Subscribers to ROBOT Magazine are receiving their copies of the latest issue right about now, and the store copies should be in bookstores very soon.
This particular issue, with the Kumotek KT-X humanoid robot on the cover, will prove to be quite interesting and exciting since it includes coverage of robots at the Maker Faire, animatronic dinosaurs, a how-to on programing servos, Arduino Bot Brains, a chance to win a Parallax robot, a look at the latest Kondo hexapod robot, and our detailed coverage of RoboGames 2011.
We realize that it's a stretch to call a vending machine a robot, but it isn't stretching the definition so far that it would break. Without a doubt the Japanese are leading the world in the creation and deployment of robotic vending machines. They seem to be on almost every corner, sometimes in groups of three or four, and offer every type of beverage you could imagine. Warm corn soup in the winter, cold grape juice with real grapes inside the can. You name it, and you can find a vending machine here ready to deliver.
But, after the recent earthquake, tsunami, and nuclear crisis, the vending machine companies came under a lot of criticism. Many thought that they wasted electricity and were way too prolific. Anxious to respond to their critics in a positive, proactive way, the companies came up with a novel approach.
Under the heading of "robot business", we were very pleased to see that even in today's extremely challenging business climate, robot ventures are continuing to attract substantial investment.
While increased use of robotics isn't likely to result in a corresponding increase in employment for their human counterparts, contrary to popular belief, it will open up new applications and open the door to exploring new opportunities that were previously considered to be too hazardous, risky, or beyond the keen of available economical technology solutions.
A good example is Liquid Robotics, the creator of marine robotic drones that utilize ocean waves and solar arrays to generate the power required for their operation. These unique platforms are almost totally self-sufficient and can automatically maintain their position in the ocean, kind of the sea-going equivalent of the geostationary satellites positioned in space over the planet.
Everyone agrees that the most promising future for robotics is in the service sector. So far, practical applications have been limited primarily to fairly mundane domestic tasks like robot vacuum cleaners.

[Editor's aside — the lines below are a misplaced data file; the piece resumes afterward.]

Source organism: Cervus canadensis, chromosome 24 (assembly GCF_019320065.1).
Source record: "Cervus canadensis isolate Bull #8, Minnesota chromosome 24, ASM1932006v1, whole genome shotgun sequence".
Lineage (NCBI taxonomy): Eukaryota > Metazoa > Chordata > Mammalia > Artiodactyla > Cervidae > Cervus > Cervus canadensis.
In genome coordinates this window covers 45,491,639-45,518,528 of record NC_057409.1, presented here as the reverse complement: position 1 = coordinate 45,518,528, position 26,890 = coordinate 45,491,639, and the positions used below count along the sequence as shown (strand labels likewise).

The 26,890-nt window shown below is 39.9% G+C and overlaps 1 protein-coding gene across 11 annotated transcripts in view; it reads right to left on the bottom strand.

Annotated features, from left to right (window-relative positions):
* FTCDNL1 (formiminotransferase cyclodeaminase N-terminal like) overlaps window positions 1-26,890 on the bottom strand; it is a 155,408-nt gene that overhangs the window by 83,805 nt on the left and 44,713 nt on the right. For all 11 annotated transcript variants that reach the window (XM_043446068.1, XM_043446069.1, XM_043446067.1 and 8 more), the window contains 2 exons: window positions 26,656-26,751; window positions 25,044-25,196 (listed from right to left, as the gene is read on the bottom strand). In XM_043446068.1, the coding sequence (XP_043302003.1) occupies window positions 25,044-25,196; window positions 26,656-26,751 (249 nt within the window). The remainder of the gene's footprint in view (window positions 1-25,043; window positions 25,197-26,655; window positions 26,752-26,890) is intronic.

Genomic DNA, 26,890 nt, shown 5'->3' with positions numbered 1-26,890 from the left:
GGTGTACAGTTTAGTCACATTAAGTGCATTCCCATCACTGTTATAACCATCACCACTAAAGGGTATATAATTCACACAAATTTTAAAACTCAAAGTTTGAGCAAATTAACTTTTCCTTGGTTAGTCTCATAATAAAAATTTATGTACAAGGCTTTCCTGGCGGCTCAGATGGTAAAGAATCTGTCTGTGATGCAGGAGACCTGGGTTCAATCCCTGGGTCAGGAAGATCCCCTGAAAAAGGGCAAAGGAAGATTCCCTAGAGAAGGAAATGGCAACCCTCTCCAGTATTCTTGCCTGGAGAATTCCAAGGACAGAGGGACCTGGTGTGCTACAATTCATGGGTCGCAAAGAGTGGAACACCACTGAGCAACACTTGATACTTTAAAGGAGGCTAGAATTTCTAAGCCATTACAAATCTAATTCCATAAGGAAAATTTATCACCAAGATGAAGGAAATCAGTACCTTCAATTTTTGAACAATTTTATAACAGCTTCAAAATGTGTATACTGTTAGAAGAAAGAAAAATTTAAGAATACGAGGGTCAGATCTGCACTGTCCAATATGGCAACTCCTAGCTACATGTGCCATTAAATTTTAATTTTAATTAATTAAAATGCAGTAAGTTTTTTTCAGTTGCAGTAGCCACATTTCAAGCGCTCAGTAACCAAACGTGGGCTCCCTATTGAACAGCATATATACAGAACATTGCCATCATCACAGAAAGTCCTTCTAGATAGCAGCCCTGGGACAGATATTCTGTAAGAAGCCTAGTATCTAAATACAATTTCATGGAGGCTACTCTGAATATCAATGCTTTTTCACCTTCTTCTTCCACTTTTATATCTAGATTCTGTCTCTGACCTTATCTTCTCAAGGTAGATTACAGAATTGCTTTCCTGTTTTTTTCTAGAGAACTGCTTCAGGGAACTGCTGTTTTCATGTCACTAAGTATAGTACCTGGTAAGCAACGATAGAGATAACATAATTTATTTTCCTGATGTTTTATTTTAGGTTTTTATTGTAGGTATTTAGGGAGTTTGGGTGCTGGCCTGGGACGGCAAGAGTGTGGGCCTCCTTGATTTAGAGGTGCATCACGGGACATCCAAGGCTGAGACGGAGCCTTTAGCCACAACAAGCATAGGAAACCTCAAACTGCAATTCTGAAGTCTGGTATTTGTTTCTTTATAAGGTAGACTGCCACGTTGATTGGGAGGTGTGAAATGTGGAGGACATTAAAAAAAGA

What will turn out to be the "killer application" for household robotics? How about a humanoid robot toilet like the Toto GG1-800?
This robot has so much character and expression that we almost considered buying it at the Design Festa show so we could hang it on the wall at home. But that would mean having to get rid of at least one of the robots we already have there...
This beautiful robotic like creature was on display at the Design Festa event here last weekend. Although it is primarily a work of art, we'd love to see someone turn it into a fully functioning, ocean-going robot.
How about playing peek-a-boo with an eight-legged, chopstick robot with independently operating eyes?
One thing that really attracted our attention to this robot was the creative use of readily available building materials. Creating a body, eight multi-jointed legs, plus two additional multi-directional linkages for the camera eyes, isn't a trivial task. If they were made out of metal or even plastic the design/prototyping lead time could be extremely lengthy. By using inexpensive wooden chopsticks the development time had to be cut to a small fraction of the time it would have taken using metal frames.
Here's another look at the robot in operation chasing its very attractive handler:
In many ways the design technique reminds of the old ham radio days when prototype radio circuits were laid out on a wooden board and secured using nails. The prototyping board was usually stolen from the kitchen (when the woman on the house wasn't looking). Over time this technique became known as "bread-boarding".
Perhaps, one of these days, we'll refer to this new robot prototyping technique as "Chopsticking". I wouldn't be surprised at all.
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